# I'm not enough of a math geek. Need vector calculus help.

I’ve found myself in the unenviable position of trying help teach a class in analytical fluid dynamics. Filling in for a missing instructor is more like it. As I peruse my trusty texts to refresh my memory of some of these god-awful derivations, I’ve run into a bit of a vector calculus shortcut I don’t quite get. It goes like this:

The equation has a number of terms, all of which are gradients of some scalar field. One of them is pressure, and so I’ll just focus on what this author does to the ÑP term. (If it looks messed up on your computer, that’s supposed to be ‘del’ P*)*.

So there’s a term in the equation that is ÑP. Then it says:

In the equation that follows, that pressure term has become simply dP.

I don’t get it. I tried taking the dot product myself, using the definition of the del operator. I ended up with nothing but a tangled mess of curly d’s and regular d’s. I tried some vector derivative identities, but ran into dead end there, too.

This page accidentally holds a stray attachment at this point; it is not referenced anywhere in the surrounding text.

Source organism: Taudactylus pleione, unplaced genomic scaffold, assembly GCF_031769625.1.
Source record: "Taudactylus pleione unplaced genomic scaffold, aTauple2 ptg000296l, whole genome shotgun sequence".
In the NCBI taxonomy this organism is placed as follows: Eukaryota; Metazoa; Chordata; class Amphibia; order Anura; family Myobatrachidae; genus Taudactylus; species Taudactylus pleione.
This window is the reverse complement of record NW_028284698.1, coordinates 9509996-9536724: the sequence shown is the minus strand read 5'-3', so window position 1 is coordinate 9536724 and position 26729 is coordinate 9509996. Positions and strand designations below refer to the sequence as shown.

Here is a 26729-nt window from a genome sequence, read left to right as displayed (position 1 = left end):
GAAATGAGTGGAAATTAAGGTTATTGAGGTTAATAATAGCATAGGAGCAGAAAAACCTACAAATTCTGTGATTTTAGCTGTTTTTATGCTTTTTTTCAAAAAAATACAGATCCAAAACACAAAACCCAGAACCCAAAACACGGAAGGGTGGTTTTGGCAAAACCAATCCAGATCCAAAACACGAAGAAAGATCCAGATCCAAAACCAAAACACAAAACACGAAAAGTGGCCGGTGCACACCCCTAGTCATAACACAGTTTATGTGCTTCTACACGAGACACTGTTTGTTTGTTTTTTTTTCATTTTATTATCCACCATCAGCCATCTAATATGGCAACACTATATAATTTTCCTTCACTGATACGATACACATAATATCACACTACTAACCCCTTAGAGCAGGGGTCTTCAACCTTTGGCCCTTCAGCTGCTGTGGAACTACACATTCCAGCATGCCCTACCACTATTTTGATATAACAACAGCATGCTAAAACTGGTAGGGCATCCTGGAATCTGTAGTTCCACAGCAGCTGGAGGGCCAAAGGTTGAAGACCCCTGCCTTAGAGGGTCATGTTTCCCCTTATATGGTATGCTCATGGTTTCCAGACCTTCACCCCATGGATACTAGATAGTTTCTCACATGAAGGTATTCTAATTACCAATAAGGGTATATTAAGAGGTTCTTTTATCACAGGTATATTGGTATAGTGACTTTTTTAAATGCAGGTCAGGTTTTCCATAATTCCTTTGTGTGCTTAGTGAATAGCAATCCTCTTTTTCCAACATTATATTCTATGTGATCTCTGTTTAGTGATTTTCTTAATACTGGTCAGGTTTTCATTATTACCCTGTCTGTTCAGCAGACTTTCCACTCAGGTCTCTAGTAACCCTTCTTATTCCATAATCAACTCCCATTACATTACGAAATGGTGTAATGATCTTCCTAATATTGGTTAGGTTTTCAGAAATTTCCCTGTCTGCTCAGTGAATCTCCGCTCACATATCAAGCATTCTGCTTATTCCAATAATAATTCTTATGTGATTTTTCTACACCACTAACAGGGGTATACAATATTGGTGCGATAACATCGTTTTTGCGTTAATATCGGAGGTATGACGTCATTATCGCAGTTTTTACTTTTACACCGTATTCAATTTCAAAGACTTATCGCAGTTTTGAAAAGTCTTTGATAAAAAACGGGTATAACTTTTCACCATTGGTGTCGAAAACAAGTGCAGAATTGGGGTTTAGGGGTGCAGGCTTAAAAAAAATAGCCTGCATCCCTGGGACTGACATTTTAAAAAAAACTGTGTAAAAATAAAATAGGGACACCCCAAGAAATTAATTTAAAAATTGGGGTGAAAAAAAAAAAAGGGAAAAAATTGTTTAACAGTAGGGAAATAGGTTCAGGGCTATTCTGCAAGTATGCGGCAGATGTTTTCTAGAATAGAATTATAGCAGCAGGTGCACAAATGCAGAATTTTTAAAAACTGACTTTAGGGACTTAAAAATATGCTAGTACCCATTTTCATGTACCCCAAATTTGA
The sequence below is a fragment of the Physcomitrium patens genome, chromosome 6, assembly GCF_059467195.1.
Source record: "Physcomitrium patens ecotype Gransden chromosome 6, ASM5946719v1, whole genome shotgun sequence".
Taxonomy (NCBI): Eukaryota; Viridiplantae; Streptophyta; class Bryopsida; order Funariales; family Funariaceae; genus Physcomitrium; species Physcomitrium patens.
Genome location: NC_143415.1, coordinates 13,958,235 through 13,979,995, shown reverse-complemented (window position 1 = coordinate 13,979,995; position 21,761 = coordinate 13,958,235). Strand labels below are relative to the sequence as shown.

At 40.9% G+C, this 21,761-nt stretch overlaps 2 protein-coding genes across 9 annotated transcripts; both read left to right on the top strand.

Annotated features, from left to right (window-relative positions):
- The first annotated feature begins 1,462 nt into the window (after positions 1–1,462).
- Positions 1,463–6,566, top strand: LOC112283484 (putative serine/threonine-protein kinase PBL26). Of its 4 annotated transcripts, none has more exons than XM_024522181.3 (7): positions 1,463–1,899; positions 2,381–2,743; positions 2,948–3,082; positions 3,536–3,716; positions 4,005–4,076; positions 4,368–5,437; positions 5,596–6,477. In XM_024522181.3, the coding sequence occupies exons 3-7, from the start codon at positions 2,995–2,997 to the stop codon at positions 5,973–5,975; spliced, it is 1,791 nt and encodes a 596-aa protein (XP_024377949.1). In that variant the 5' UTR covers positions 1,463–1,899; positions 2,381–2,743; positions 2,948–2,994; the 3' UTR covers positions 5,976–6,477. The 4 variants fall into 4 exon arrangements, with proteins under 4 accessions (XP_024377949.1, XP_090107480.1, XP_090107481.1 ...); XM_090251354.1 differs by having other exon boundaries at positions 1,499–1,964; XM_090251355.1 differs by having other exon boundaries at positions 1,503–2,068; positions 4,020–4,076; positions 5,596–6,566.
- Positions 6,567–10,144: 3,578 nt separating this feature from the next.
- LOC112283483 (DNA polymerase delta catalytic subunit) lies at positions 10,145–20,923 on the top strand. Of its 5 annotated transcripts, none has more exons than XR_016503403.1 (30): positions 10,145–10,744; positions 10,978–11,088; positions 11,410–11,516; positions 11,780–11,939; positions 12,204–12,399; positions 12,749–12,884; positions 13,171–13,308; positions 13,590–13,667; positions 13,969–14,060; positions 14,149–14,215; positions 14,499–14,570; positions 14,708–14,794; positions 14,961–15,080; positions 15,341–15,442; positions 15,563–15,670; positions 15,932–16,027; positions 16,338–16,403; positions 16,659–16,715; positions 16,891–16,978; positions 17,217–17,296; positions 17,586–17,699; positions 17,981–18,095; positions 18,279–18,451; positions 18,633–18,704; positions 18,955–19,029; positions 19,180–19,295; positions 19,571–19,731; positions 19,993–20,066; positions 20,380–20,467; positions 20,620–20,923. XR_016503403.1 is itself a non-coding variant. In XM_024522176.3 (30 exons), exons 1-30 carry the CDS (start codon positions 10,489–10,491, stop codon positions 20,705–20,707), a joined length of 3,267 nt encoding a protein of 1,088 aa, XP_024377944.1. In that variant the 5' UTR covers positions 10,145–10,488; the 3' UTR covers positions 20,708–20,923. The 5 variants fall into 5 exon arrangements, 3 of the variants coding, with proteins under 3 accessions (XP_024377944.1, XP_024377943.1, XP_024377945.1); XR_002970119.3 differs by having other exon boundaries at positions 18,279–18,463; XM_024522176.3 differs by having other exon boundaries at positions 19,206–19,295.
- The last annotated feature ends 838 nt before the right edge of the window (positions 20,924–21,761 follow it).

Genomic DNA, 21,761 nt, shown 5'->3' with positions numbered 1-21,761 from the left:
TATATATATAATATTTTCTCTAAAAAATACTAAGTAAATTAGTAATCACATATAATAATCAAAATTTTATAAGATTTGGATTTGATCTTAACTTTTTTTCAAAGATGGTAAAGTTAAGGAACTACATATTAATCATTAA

Apparently, ÑP · ds = dP. But I don’t really understand why. Can someone spell this out for me?

ÑP, taken in Cartesian coordinates, is (@P/@x)i + (@P/@y)**j ** + (@P/@z)k; the @'s in this equation are partial derivatives (i.e. a ‘d’ with the top limb curled backward); I don’t know how to write them as such in this font. i, j, and k are the unit vectors in the x, y, and z direction.

The line differential in Cartesian coordinates is (dx)i + (dy)j + (dz)k. Note here the d’s are the usual d used in total differentiation. Thus the dot product is given by:

(@P/@x)dx + (@P/@y)dy + (@P/@z)dz

This just happens to be the total derivative of a function P(x,y,z):

dP = (@P/@x)dx + (@P/@y)dy + (@P/@z)dz

dP here is shorthand for a total differential of P; it is a shorthand way of linking a small change in the overall function P to small, related changes in the variables x, y, and z. If you know the path along which P is varying in x, y, and z–say, fix y=f(x) and z=g(x)–you can compute dy = f’(x)dx and dz=g’(x)dx, plug into the formula above, and have dP=Q(x)dx (where Q(x) is the result of combining functions in x from the three added terms).

Any function of several variables has a total derivative. The only conditions are that the function must be differentiable in the ranges of the independent variable.

And there it was. The concept I was missing…the total derivative.

I was able to get that expanded expression with the partials and totals. I just didn’t recognize it instantly as the definition of dP.

Awesome…thanks!